A plan by two railroads to connect their tracks in Crystal could shift freight trains — including oil cars — south past Theodore Wirth Park and create major road traffic congestion in the northwest metro.

Canadian Pacific and BNSF's tracks now cross each other but are not connected at the proposed site at W. Broadway and 51st Place N. The tracks would be linked and several freight trains that now run west-to-east would be turned south to run alongside Bottineau Boulevard and just east of Wirth Park, one of the largest green areas in the Twin Cities. The tracks then cross Interstate 94 and enter downtown Minneapolis.

Crystal city officials say such a switch could potentially paralyze road traffic at five crossings in their city and Robbinsdale. They say they heard about the railroads' plans only after affected land and business owners along West Broadway called them.

"We feel that we are going to have a considerable change in Crystal and have absolutely no say in it," said Crystal Mayor Jim Adams.

Canadian Pacific owns the east-west tracks in question, and BNSF owns the north-south route.

A Canadian Pacific spokesman declined to comment. BNSF released a statement saying that the plan is one of several efforts to improve the efficiency of freight traffic, as well as that of the Northstar Commuter Rail and Amtrak, which run on separate but linked tracks.

"It will utilize existing infrastructure to reduce bottlenecks in train traffic," BNSF spokeswoman Amy McGrath said in a prepared statement. "At this point, we are still in planning stages. There are no final designs and there is no agreement between the two railroads."

Freight traffic is up across North America, thanks to an expanding economy, good grain harvests and oil booms in North Dakota and Canada. The two railroads send as many as 60 oil trains a week through Minnesota.

"We are very concerned about the possible connection," said Rick Pearson, Robbinsdale's community development coordinator. "The implications are pretty scary, but we are still waiting to find out from the railroads what their intentions are. … A mile-long train would block a lot of crossings."

Pearson said Robbinsdale sees very little rail traffic right now and cities have no say in what traffic there is, or could be. "As far we understand, there is no local oversight at all," Pearson said.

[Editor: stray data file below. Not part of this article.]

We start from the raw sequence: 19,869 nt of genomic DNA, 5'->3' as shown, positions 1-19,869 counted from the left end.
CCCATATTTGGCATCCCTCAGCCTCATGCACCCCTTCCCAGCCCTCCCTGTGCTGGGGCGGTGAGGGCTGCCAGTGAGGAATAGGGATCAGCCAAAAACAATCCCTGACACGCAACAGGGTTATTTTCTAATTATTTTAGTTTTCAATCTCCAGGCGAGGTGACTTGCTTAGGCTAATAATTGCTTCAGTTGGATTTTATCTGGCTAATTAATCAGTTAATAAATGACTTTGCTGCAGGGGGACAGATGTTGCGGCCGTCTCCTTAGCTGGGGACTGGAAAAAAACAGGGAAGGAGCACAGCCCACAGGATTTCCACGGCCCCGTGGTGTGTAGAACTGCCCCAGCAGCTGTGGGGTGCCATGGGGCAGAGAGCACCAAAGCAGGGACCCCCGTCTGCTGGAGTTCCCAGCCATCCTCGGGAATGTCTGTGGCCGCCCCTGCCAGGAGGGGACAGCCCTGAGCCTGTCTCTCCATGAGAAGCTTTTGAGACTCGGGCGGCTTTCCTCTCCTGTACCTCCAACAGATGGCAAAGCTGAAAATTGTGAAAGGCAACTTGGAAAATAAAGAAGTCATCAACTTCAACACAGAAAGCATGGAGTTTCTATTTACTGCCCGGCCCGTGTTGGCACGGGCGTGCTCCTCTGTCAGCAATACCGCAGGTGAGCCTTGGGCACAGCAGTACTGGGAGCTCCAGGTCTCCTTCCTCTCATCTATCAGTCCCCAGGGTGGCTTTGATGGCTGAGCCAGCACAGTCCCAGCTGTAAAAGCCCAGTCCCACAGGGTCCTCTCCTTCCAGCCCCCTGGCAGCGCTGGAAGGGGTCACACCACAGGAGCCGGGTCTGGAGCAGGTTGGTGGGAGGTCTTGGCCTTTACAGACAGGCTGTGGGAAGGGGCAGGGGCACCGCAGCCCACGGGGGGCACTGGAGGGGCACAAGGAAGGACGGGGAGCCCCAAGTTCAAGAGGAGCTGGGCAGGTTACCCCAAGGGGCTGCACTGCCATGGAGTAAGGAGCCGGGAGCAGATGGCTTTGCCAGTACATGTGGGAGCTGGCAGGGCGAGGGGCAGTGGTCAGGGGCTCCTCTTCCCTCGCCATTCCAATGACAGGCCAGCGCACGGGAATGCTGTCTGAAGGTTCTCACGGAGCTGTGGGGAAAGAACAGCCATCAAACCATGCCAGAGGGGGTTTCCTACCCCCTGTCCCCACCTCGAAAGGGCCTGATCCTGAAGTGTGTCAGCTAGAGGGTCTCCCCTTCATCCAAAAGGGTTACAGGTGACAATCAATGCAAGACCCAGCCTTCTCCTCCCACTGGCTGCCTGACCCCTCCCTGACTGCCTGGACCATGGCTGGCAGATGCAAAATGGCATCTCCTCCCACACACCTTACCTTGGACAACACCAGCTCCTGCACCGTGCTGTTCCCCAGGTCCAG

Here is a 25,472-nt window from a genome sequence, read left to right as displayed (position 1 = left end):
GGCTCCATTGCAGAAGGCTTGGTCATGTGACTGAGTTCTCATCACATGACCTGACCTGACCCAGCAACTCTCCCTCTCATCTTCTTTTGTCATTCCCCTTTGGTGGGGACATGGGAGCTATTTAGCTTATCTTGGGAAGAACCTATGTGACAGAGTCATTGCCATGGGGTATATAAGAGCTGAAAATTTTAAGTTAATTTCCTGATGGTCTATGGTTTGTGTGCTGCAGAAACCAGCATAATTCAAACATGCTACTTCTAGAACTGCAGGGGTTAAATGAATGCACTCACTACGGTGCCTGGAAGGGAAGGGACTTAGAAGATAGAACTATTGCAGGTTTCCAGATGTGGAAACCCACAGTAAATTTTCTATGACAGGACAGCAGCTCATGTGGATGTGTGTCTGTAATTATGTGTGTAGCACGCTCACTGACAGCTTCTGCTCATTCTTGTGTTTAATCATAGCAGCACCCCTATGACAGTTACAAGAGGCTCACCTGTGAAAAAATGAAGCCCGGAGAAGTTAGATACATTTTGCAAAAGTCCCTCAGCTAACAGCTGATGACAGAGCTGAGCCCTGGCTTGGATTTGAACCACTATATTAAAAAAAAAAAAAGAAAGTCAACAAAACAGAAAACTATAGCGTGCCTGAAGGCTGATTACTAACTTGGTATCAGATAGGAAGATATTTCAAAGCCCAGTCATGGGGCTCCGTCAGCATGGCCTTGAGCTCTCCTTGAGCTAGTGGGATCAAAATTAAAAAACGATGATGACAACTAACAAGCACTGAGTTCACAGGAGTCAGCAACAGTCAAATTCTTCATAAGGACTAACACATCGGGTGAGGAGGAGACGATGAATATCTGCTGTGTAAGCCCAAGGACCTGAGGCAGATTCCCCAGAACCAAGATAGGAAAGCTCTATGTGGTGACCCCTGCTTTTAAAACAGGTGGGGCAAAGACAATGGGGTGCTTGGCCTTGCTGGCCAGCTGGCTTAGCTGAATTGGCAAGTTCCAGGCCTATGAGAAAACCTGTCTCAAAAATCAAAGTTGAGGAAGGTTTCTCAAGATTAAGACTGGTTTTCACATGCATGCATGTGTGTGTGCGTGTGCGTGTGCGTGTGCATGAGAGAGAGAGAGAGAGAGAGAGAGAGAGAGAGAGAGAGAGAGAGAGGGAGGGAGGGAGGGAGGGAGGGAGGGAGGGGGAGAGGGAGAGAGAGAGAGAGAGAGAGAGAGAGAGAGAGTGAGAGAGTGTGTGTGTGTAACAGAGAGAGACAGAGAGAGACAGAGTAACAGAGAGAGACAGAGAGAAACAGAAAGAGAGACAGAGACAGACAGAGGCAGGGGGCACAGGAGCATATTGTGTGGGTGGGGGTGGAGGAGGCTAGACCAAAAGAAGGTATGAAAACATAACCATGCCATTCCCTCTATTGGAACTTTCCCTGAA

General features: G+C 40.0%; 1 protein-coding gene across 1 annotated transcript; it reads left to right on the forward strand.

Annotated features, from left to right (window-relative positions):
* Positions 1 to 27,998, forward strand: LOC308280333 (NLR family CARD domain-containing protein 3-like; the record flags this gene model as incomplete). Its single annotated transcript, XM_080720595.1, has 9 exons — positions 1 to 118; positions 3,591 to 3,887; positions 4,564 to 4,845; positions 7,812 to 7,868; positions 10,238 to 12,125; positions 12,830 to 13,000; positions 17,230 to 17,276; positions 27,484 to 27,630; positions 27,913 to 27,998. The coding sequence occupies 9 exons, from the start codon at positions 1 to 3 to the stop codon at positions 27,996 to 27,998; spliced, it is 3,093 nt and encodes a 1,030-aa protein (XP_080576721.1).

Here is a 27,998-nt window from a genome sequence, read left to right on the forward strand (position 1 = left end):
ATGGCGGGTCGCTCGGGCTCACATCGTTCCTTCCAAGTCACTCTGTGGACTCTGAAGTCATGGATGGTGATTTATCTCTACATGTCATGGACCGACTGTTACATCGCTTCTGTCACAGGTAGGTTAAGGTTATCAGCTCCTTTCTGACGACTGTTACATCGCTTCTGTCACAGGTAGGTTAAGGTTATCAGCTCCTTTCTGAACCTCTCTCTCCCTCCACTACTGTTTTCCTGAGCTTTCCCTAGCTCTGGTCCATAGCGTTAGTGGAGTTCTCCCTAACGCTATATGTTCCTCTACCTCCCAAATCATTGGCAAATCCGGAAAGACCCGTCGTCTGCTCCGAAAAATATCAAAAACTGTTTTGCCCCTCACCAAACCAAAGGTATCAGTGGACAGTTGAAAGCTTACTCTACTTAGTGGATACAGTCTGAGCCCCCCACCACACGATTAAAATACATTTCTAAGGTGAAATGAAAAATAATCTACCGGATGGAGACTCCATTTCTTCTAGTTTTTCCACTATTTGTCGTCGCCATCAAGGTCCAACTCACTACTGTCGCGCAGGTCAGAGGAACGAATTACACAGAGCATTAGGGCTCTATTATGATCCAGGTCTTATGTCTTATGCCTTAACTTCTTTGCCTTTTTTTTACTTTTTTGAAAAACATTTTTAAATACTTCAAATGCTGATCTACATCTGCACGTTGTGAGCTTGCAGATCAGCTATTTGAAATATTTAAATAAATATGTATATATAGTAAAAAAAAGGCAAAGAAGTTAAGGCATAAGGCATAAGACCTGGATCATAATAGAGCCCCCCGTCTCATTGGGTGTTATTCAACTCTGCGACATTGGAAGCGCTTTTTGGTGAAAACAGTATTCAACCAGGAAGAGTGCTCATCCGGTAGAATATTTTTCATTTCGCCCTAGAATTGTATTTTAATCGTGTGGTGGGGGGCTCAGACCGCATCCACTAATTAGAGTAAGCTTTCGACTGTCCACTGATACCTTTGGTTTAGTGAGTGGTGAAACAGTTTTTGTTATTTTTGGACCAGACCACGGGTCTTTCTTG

Railroad officials will have their first meeting with city staffs in Crystal and Robbinsdale Wednesday. Crystal officials also have alerted leaders in neighboring cities, as well as the Minneapolis Park and Recreation Board.

Minneapolis parks spokeswoman Dawn Sommers said parks officials did not know about the plan until they were informed by the Star Tribune and could not comment.

Traffic jams ahead?

Railroad survey crews have already started work, including pounding stakes to map out the curved connection that will allow trains on the eastbound Canadian Pacific tracks to enter the southbound BNSF tracks.

Crystal community development director Patrick Peters said as many as two dozen freight trains travel the Canadian Pacific tracks each day to nearby Humboldt Yard. The north-south BNSF tracks now see only about two trains a day.

"We haven't gotten any real good information as far as what the railroad is doing," Peters said. "What we are concerned about is having a good portion of our city cut off from emergency services."

Waiting for eastbound trains is already a part of life in Crystal, residents say. Adding the track turn could further snarl traffic.

"The trains are 100 cars long — 4,000 feet," Peters said. "The curve they are making, they will need to go very, very slow to go through."

BNSF's spokeswoman said it will conduct field diagnostics with the Minnesota Department of Transportation this month to evaluate crossings where street traffic and trains intersect.

The Surface Transportation Board, a federal economic regulatory agency, also will review the project and provide a chance for public comment.

Peters said the new turn could exacerbate traffic backups and make it more difficult for police and fire to respond to emergency calls. And then "there is the noise and vibration, of course," he said. "This new freight traffic will be running cheek and jowl with residential neighborhoods in Crystal and Robbinsdale."

Firms primed to move

Construction of the proposed connection also could involve land acquisition. Owners of two businesses that border the tracks — Thomas Auto Body & Collision and North Suburban Towing — say their landlord has told them the railroad wants to buy the property and that they need to prepare to move.

Those business owners say they've seen railroad survey crews prepping the site.

North Suburban has 22 employees and operates a 100-car impound lot that serves nine local police departments. It's been at that location for 40 years.

"The railroad hasn't been very forthcoming," said Dave Oyaas, a North Suburban driver and dispatcher. The tow company is already working with the city to relocate now that its landlord has said it could have as little as 60 days and as long as two years to move.

Kyle Perleberg is part of the three-man crew working at Thomas Auto Body & Collision. Perleberg said long trains carrying freight and oil now sometimes come five minutes apart. He said he wonders if adding the turn would create more long waits.

Rep. Lyndon Carlson Sr., DFL-Crystal, said he wants to make sure the project is included in Gov. Mark Dayton's plan for rail upgrades. "The state can't really control the rerouting of a railroad; that's federal," he said. But "we can work on safety-related issues and also on railroad crossings … so people will continue to have access."

Staff writer David Shaffer contributed to this report. Shannon Prather • 612-673-4804